In terms of win and losses, 1985 was hardly a successful season for the Browns, as they finished just 8-8.
But it was indeed a success in another respect, since that .500 mark -- which was three victories better than the previous year's 5-11 record -- was good enough to earn them the AFC Central title by a game over the Cincinnati Bengals and Pittsburgh Steelers (7-9).
In addition, the Browns nearly advanced to the AFC Championship Game, which they would have hosted against New England. They were dominating the Miami Dolphins 21-3 in the third quarter of their divisional playoff contest at the Orange Bowl before losing 24-21 in what would turn out to be the last game for promising second-year safety Don Rogers. He died of a drug overdose the following June.
It was a year of great change for the Browns. For starters, they were in the playoffs for the first time in three seasons, and captured the division crown for the first time in five years.
Marty Schottenheimer, who took over halfway through 1984 when Sam Rutigliano was fired, was in his first full year as head coach. He brought a mostly new coaching staff with him, including a special teams coach who used to play for the Browns, Bill Cowher.
Doug Dieken, who had been the team's left tackle for 14 years, was asked to retire in the offseason, which he did despite his desire to continue playing.
Bernie Kosar, who wiggled his way to the Browns as their first pick in the 1985 Supplemental Draft, shared quarterback duties with veteran Gary Danielson. They replaced Paul McDonald, who, while constantly under a fierce pass rush, had struggled in 1984 in his first year as a full-time starter.
But Danielson and Kosar didn't wow anyone with their numbers, combining to throw for just 16 touchdowns with 13 interceptions in the run-oriented attack of first-year offensive coordinator Joe Pendry. Saying it was run-oriented is a tremendous understatement about the offense, though. For just the third time in NFL history, two players from the same team - in this case, Kevin Mack (1,104) and Earnest Byner (1,002) - rushed for 1,000 yards in the same season.
What they lacked in the sophistication of their passing attack, the Browns more than made up for with the dominance of their running game. They pounded the ball on everyone, including the Dolphins in the playoff game, with an offense made up mostly of younger players.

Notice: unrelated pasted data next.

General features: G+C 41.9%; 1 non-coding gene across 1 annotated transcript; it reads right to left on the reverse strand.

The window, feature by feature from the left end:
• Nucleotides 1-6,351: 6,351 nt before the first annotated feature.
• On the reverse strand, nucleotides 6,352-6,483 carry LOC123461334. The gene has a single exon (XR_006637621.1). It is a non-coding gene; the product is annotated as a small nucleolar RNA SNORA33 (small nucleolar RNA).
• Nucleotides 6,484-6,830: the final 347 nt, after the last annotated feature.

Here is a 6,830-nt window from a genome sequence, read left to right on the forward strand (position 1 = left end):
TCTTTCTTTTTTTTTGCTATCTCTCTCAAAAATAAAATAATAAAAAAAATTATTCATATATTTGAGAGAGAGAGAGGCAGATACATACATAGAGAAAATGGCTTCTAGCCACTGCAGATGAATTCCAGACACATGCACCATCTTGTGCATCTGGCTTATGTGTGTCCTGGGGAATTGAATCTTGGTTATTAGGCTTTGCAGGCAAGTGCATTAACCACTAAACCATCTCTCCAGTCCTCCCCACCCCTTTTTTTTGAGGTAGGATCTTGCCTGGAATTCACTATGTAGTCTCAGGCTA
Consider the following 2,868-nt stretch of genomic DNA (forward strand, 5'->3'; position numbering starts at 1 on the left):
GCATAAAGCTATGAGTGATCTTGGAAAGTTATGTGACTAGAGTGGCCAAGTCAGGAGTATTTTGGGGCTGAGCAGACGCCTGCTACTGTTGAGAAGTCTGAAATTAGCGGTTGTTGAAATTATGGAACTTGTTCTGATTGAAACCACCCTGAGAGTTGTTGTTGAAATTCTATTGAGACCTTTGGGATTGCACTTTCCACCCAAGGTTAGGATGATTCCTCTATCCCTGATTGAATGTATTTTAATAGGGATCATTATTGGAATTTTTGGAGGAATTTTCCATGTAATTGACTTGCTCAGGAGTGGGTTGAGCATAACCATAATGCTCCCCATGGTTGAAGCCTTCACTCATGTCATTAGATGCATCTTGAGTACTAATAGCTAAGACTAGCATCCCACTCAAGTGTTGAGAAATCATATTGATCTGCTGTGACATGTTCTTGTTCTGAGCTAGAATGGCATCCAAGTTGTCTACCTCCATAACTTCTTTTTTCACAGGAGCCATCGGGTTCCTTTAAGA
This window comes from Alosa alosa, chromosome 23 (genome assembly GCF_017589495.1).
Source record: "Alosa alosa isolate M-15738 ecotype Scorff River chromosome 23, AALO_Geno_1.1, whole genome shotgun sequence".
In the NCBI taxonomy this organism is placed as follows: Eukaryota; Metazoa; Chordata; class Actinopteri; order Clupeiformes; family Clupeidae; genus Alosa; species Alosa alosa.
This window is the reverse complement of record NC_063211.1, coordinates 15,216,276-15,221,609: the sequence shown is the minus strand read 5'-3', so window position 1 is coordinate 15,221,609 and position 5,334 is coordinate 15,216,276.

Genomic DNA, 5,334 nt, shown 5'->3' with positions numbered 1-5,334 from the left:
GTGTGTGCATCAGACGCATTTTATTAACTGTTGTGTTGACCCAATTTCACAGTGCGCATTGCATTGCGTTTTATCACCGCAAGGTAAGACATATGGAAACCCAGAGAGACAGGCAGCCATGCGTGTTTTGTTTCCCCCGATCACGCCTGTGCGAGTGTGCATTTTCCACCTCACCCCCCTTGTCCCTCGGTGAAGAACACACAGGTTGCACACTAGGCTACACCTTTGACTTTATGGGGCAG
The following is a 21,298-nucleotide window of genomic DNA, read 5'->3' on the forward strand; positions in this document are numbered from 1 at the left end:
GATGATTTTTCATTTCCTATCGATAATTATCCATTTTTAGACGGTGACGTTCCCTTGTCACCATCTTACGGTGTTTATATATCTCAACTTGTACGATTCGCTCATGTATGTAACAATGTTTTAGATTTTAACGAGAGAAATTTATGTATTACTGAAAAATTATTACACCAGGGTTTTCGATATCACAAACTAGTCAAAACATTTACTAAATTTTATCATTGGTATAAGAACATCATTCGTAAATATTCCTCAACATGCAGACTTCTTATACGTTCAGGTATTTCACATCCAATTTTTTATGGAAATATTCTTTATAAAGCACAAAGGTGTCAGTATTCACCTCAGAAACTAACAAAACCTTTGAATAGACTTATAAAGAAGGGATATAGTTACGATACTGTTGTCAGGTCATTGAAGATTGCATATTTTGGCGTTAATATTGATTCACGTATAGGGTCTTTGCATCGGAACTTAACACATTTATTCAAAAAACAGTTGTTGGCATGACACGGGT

Still, it didn't translate into many points. The Browns scored over 30 points just once all year, and they totaled only 46 points combined during a four-game losing streak, ruining a surprisingly good 4-2 start.
What saved the Browns overall - and allowed them to play seven games that were decided by seven points or less -- was their defense. Despite that aforementioned 5-11 record, the defense had played well in 1984. That carried over into '85, as all of the young players on that side of the ball continued to come of age.
The Browns made the playoffs by winning four of their last six games. The biggest of those victories was a nationally-televised 35-33 decision over the New York Giants that wasn't decided until the last play.
Because of the drama that accompanied it, and the fact it came on the road over a playoff-bound Giants team that was just one year away from capturing the Super Bowl, the win not only catapulted the Browns toward the playoffs in 1985 but also served as the launching pad for all the success the team would enjoy for the entire last half of the 1980s.
|9/8||L24-27||St. Louis Cardinals (OT)||62,107|
|9/22||L7-20||at Dallas Cowboys||61,456|
|9/29||W21-7||at San Diego Chargers||52,107|
|10/6||W24-20||New England Patriots||62,139|
|10/13||W21-6||at Houston Oilers||38,386|
|10/20||L20-21||Los Angeles Raiders||77,928|
|11/3||L9-10||at Pittsburgh Steelers||51,976|
|11/10||L10-27||at Cincinnati Bengals||57,293|
|12/1||W35-33||at New York Giants||66,482|
|12/8||L13-31||at Seattle Seahawks||58,477|
|12/22||L10-37||at New York Jets||59,073|
|1/4||L21-24||at Miami Dolphins||75,128|
|Score By Periods|
|Total First Downs||271||297|
|3rd Down: Made/Att||79/216||83/228|
|3rd Down Pct.||36.60%||36.40%|
|4th Down: Made/Att||13/21||7/15|
|4th Down Pct.||61.90%||46.70%|
|Total Net Yards||4,921||4,958|
|Avg. Per Game||307.6||309.9|
|Avg. Per Play||5||4.7|
|Net Yards Rushing||2,285||1,851|
|Avg. Per Game||142.8||115.7|
|Net Yards Passing||2,636||3,107|
|Avg. Per Game||164.8||194.2|
|Net Punting Avg.||81/36.5||91/38.1|
A slow start was followed by a strong finish
14 former Ohio State players to make trip to Indianapolis
Production unexpectedly high despite injuries, turnover
Injury bug bit this group big time in 2015